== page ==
The front page of today's Chronicle reports on O'Grady v. Superior Court, ___ Cal.App.4th ___ (May 26, 2006). Significant coverage of the decision can also be found at So Cal Law Blog, Bag and Baggage, and The Volokh Conspiracy. Congratulations to the Electronic Frontier Foundation and the Stanford Law School Center for Internet & Society on their victory.
Although the Court of Appeal deliberately chose not to use the terms "blog" or "bloggers" (see my post immediately below), the court's language clearly protects this site and the blogs cited above as well as the two sites in question, Apple Insider and PowerPage. A few examples:
[L]ike any newspaper or magazine, [petitioners] operated enterprises whose raison d’etre was the dissemination of a particular kind of information to an interested readership. Toward that end, they gathered information by a variety of means including the solicitation of submissions by confidential sources. In no relevant respect do they appear to differ from a reporter or editor for a traditional business-oriented periodical who solicits or otherwise comes into possession of confidential internal information about a company. (Slip op. at 38.)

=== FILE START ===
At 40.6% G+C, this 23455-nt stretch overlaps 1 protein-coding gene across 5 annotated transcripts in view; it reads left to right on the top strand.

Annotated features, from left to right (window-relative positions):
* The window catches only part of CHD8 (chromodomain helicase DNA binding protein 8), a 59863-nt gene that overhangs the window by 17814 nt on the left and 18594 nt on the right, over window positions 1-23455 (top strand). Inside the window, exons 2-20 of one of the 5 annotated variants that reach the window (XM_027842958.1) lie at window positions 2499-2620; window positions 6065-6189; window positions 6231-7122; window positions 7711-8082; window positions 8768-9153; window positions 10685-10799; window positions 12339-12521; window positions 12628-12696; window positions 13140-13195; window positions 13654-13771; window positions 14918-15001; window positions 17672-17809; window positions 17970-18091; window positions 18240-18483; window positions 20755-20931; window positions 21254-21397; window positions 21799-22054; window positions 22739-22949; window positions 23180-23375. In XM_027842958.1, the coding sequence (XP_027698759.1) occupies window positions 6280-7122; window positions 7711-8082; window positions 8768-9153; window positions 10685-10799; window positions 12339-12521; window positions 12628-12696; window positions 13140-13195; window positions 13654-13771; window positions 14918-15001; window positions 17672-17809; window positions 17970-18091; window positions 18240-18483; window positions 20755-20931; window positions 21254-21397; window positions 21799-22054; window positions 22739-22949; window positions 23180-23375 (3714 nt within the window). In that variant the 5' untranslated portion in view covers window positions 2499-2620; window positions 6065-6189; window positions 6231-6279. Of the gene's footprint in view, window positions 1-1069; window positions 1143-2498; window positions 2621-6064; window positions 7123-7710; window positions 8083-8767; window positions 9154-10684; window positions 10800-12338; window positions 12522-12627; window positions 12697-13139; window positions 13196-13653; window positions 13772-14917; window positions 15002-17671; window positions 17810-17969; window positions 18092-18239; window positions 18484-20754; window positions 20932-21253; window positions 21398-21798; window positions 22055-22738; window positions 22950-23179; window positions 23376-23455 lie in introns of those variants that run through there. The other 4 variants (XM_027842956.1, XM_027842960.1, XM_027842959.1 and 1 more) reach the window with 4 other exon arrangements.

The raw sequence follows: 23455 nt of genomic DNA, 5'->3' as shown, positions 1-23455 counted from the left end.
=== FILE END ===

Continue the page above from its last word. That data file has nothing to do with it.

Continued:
[T]he open and deliberate publication on a news-oriented Web site of news gathered for that purpose by the site’s operators ... appears conceptually indistinguishable from publishing a newspaper, and we see no theoretical basis for treating it differently." (Slip op. at 39.)
[W]e can see no sustainable basis to distinguish petitioners from the reporters, editors, and publishers who provide news to the public through traditional print and broadcast media. It is established without contradiction that they gather, select, and prepare, for purposes of publication to a mass audience, information about current events of interest and concern to that audience. (Slip op. at 51)